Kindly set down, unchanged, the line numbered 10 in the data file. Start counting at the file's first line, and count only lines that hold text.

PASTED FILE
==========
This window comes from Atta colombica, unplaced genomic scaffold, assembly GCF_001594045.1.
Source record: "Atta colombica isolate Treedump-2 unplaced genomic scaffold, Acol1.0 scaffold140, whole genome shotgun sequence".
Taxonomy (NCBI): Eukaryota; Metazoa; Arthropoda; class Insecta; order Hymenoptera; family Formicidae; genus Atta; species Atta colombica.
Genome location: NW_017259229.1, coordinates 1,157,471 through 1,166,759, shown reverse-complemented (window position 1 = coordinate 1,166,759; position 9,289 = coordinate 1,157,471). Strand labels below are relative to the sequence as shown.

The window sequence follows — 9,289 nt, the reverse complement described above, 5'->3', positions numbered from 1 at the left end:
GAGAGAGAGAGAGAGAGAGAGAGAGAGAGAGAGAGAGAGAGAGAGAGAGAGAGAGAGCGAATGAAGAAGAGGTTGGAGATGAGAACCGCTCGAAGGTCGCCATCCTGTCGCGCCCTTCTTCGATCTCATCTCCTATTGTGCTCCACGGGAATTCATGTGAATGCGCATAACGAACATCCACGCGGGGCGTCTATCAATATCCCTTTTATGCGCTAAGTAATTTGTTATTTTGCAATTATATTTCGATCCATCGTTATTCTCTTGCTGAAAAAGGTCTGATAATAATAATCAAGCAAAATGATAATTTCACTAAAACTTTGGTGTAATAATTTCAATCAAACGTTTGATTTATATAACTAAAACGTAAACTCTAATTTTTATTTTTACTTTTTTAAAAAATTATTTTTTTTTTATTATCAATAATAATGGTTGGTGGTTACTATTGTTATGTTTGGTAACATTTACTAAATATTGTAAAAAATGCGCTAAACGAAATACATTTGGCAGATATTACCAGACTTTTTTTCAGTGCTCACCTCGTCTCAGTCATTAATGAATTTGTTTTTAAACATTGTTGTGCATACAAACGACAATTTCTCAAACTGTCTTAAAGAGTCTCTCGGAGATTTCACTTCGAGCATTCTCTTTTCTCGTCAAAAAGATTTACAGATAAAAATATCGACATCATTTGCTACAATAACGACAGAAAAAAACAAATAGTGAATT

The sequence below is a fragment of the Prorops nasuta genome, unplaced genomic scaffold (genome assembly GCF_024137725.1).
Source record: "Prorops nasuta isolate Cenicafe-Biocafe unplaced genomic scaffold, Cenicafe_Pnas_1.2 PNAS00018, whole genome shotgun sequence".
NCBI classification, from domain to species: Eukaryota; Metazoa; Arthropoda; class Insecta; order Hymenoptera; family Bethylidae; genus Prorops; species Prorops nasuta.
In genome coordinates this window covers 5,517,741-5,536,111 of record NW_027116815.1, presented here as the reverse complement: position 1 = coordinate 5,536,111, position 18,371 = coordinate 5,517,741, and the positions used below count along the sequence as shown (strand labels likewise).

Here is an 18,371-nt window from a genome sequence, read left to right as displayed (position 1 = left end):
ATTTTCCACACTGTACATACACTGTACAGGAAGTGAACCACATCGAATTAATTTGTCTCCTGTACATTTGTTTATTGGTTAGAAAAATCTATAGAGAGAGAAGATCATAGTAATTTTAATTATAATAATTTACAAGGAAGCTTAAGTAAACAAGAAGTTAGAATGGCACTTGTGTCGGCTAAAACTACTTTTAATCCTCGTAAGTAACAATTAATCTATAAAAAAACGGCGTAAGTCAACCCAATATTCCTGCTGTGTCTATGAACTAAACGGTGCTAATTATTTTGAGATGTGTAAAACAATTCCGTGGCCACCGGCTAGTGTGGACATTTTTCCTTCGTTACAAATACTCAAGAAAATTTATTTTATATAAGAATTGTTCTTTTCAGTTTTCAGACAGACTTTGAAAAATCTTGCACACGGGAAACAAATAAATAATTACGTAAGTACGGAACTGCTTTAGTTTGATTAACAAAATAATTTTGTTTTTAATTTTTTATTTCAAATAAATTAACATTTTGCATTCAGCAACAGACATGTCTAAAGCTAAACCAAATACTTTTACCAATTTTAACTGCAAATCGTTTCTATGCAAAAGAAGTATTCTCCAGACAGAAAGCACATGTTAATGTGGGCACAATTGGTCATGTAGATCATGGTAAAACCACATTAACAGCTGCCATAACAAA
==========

In genome coordinates this window covers 5,517,741-5,536,111 of record NW_027116815.1, presented here as the reverse complement: position 1 = coordinate 5,536,111, position 18,371 = coordinate 5,517,741, and the positions used below count along the sequence as shown (strand labels likewise).